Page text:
IAOPA’s representative to ICAO Frank Hofmann has presented a paper advocating one of the resolutions that came out of the World Assembly in April, namely that Light Sport Aircraft be accepted as real aircraft for which real licences are required, so that their pilots and engineers could amass credits towards private and commercial licenses. IAOPA believes LSAs – or VLAs, as they are called in Europe – should not be debarred from flying internationally. The Bahamas has become the first nation to allow American LSA pilots to arrive in Light Sport Aircraft, even if they don’t have an FAA medical. The Bahamas Ministry of Tourism and Aviation has organised the first International Bahamas LSA Fly-In from December 10 to 12.

Survival after ditching

AOPA Germany is organising a sea survival training event in Sweden in March and is inviting members of every European AOPA to take part. The course covers every aspect of post-ditching survival and aims to give pilots a better chance of getting out of an aircraft and into a raft, and of surviving in the sea and attracting rescuers. The company which runs the courses, Scandinavian Safety Training Centre AB, is long-established and provides safety training to a number of professional organisations. See their website at Date will be March 31st 2011. If you’d like more information please contact Michael Erb at AOPA Germany –

Fighting for access to Tel Aviv

AOPA Israel has met with military and civil chiefs at Tel Aviv airport in a renewed attempt to gain access to Israel’s largest airport. General aviation is excluded from LLBG by executive order of the military on the grounds of heavy traffic, but AOPA points out that traffic at Tel Aviv is actually fairly light and there is no congestion. AOPA Israel Chairman Yaron Efrat and a small AOPA delegation met with the commander of the military half of the airport, but although the commander expressed a willingness to accommodate GA, he seemed unable to do anything about it. The AOPA delegation also met with the Chief of Operations at the Civil Aviation Authority, who agreed that there was no point excluding GA if there was no actual traffic congestion at the airport. Yaron Efrat says: “It is a treacherous road and the end is still a long way away.”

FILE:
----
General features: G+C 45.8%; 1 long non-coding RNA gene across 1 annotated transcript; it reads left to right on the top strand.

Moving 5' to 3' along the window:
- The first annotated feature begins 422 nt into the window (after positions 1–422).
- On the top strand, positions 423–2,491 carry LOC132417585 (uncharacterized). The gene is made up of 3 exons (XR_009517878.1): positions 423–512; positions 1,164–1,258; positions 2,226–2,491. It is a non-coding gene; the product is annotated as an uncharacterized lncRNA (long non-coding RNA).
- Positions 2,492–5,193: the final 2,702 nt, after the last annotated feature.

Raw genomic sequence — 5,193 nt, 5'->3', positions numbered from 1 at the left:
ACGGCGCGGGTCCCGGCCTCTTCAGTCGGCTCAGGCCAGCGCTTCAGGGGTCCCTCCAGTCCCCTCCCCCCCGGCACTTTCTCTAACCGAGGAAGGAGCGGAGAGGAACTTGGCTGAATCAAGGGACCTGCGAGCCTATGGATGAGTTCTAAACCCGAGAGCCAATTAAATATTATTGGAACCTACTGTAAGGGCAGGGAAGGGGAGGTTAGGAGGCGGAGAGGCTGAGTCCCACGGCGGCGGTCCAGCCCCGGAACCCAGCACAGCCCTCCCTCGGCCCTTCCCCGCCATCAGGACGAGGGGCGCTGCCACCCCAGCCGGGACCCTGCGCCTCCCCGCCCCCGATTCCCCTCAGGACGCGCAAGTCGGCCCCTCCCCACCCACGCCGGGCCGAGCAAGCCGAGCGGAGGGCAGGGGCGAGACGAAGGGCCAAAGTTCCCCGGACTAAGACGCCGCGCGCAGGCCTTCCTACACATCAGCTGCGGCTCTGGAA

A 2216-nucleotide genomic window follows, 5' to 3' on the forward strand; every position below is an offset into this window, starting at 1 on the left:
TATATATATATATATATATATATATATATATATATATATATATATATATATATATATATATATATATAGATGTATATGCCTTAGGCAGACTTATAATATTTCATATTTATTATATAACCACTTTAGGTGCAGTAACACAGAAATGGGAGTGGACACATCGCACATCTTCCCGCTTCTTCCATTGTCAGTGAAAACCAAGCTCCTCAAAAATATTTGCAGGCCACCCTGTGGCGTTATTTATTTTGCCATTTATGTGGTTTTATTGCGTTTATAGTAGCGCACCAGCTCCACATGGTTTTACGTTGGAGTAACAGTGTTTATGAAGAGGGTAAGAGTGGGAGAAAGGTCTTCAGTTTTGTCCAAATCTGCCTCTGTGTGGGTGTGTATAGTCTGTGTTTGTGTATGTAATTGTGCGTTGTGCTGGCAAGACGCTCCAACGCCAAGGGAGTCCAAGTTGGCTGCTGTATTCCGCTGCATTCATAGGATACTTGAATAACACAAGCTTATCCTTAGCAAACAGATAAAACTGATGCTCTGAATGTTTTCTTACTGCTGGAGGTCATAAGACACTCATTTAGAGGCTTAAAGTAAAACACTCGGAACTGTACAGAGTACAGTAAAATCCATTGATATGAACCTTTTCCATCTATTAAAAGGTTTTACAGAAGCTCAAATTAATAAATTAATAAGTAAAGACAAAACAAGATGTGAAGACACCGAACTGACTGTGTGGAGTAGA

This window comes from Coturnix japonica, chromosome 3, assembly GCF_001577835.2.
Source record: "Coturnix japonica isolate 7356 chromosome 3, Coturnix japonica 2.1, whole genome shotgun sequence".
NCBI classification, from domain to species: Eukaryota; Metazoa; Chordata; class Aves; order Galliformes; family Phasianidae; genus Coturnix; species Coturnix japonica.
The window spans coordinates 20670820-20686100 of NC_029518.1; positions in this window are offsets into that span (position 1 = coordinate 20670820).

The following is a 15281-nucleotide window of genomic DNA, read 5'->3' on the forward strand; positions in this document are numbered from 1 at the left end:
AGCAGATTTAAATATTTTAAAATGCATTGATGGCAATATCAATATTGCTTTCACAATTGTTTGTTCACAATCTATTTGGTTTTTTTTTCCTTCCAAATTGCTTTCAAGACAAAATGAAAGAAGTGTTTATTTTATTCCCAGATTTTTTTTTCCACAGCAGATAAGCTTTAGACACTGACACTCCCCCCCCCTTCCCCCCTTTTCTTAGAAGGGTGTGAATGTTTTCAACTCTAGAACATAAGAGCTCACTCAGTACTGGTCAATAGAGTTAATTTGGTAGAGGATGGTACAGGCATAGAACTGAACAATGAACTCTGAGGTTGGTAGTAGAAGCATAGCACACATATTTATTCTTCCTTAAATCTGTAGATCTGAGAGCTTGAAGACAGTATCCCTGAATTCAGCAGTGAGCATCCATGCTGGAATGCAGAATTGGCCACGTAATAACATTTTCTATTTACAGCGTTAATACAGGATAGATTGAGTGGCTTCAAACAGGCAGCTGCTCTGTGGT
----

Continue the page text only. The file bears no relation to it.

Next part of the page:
Destination China?

Just as Europe makes general aviation ever more difficult, China is heading in the opposite direction. The Chinese government is planning to open up its lower airspace to allow the industry to operate freely. AOPA China, which currently has only double figures of members, believes that within a few years it could have 10,000. The country will begin next year to try out a system under which airspace below 4,000 metres will be separated into three categories – areas under control, areas under surveillance, and areas where aircraft can fly freely after reporting their intentions.
Some 80 percent of China’s airspace is controlled by the People’s Liberation Army. Up to now, pilots have had to request permission for every flight, which could take several days to come through. The state-owned Aviation Industry Corporation of China wants to be what it calls “a world-class general aviation solution provider” by 2020.